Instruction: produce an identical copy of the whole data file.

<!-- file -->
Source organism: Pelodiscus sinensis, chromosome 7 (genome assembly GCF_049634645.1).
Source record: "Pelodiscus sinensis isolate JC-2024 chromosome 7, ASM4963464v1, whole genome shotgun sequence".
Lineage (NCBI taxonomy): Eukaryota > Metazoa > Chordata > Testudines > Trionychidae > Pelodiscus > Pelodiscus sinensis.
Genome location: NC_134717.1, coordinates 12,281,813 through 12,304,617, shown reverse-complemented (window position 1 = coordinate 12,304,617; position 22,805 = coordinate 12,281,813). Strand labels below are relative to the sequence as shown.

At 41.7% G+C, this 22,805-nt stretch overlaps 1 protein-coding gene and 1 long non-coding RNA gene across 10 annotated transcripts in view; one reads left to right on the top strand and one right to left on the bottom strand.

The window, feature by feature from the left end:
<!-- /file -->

Source organism: Pelodiscus sinensis, chromosome 7 (genome assembly GCF_049634645.1).
Source record: "Pelodiscus sinensis isolate JC-2024 chromosome 7, ASM4963464v1, whole genome shotgun sequence".
Lineage (NCBI taxonomy): Eukaryota > Metazoa > Chordata > Testudines > Trionychidae > Pelodiscus > Pelodiscus sinensis.
Genome location: NC_134717.1, coordinates 12,281,813 through 12,304,617, shown reverse-complemented (window position 1 = coordinate 12,304,617; position 22,805 = coordinate 12,281,813). Strand labels below are relative to the sequence as shown.

At 41.7% G+C, this 22,805-nt stretch overlaps 1 protein-coding gene and 1 long non-coding RNA gene across 10 annotated transcripts in view; one reads left to right on the top strand and one right to left on the bottom strand.

The window, feature by feature from the left end: